I set a bagel on fire in the cafeteria my freshman year at Gannon. I know exactly what happened — I did a terrible job cutting it in half and a jagged piece of bread got stuck in the back of the weird rotating toaster. I had to call out to the staff, “My bagel is on fire!” Clearly, everything turned out fine. But this incident is a sort of metaphor for something I see all over social media and hear from younger friends: “adulting.”
There’s a small fire: your rent is due, you have to buy dress pants for your internship, your mom is visiting and you haven’t cleaned your apartment bathroom since, well, the last time she visited. Then, when you get it done – woohoo! You’re adulting! Time to celebrate!
I hate to break it to you, but what you’ve actually done is fulfill pretty basic responsibilities. Paying your rent on time is good, and it can be hard to scrape that money together, but doing so isn’t showcasing any special skills. Neither is trying on dress pants (though women’s sizing sure makes that challenging).
That’s not my biggest problem with #adulting, though. It’s that the reality of being an independent individual, dare-I-say an adult, can’t be condensed into a hashtag. “Adulting” is simply setting super low expectations for what can be considered a “difficult” responsibility. It in no way prepares you for the realities of life beyond Gannon’s campus.
Many undergraduate students hear about the crushing student loan debt of peers, but that’s not real until they’re staring down the possibly $500-a-month — or more — payment. They’re so excited about graduate school that they don’t think about whether the degree will yield a better job in the end, because they’re #adulting by going.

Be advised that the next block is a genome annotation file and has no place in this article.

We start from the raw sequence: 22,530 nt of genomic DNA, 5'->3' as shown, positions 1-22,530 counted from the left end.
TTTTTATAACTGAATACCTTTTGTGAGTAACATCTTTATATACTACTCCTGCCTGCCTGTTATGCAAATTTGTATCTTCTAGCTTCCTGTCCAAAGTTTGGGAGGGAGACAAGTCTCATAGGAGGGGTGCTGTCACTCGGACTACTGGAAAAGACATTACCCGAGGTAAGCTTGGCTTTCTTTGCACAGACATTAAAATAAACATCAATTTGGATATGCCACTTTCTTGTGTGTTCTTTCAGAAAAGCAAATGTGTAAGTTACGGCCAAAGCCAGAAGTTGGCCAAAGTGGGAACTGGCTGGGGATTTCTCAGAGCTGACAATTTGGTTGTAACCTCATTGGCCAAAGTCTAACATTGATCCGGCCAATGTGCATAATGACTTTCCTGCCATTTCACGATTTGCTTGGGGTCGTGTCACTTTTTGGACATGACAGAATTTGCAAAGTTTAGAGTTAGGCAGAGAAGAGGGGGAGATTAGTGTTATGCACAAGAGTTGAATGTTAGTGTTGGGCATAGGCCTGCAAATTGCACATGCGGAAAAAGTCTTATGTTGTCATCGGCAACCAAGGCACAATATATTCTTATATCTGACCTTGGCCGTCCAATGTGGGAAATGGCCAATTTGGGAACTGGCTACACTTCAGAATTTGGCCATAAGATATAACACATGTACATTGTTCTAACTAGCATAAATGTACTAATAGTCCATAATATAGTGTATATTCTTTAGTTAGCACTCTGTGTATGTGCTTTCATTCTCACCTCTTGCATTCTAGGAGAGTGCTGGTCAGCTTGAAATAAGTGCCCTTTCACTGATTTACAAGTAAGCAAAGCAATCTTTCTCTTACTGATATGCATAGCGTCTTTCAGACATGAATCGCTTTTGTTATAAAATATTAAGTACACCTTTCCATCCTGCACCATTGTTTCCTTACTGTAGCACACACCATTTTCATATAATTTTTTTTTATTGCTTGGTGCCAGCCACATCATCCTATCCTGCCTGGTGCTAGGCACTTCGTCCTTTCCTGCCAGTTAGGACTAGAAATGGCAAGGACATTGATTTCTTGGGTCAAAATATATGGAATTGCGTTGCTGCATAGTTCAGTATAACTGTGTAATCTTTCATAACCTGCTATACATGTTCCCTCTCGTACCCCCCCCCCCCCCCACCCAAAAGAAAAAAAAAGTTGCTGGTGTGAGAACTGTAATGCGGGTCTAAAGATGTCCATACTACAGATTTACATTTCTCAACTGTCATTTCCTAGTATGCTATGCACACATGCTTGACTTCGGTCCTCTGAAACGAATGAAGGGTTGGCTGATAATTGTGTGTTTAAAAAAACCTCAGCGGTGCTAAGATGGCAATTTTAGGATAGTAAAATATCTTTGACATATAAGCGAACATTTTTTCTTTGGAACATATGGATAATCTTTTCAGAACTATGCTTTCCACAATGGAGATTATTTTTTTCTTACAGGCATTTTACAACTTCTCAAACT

Some of you are reading this and shaking your heads. You’re feeling belittled. You’re wondering why this old lady doesn’t get that “adulting” is just a joke. I can understand that reaction. I probably would have had it myself.
But the reality is undergraduates and other young people aren’t given proper guidance on the really big topics of adulthood until they have to go through them: money management, resumes, job searching and interviewing or even applying for unemployment. When I was a student, I had to be self-motivated to seek out help with my resume. After I attended graduate school, I lost more than $1,500 because of student loan paperwork my loan provider filed improperly. I want other students to be more prepared than I was. It may sound boring (it is!), but anyone who has a grasp on these topics has a leg up when other truly tough “adult” situations happen – you have a child, your car dies, your parent dies, you want to buy a home, etc.
Students, take advantage of the services provided on campus! Career Services can help you with building resumes and fine-tuning interview skills. The Financial Aid office can help you understand your loans and assist in seeking out repayment programs that fit your economic situation.
Pursue help while you are on campus with someone in person now, rather than spending hours on the phone with a loan company later. Because the goal isn’t to look like you’re an #adult, it’s to be an adult.
For me, that meant that when I set a bagel on fire at my first job (true story!), I could put it out myself.
KRISTEN RAJCZAK NELSON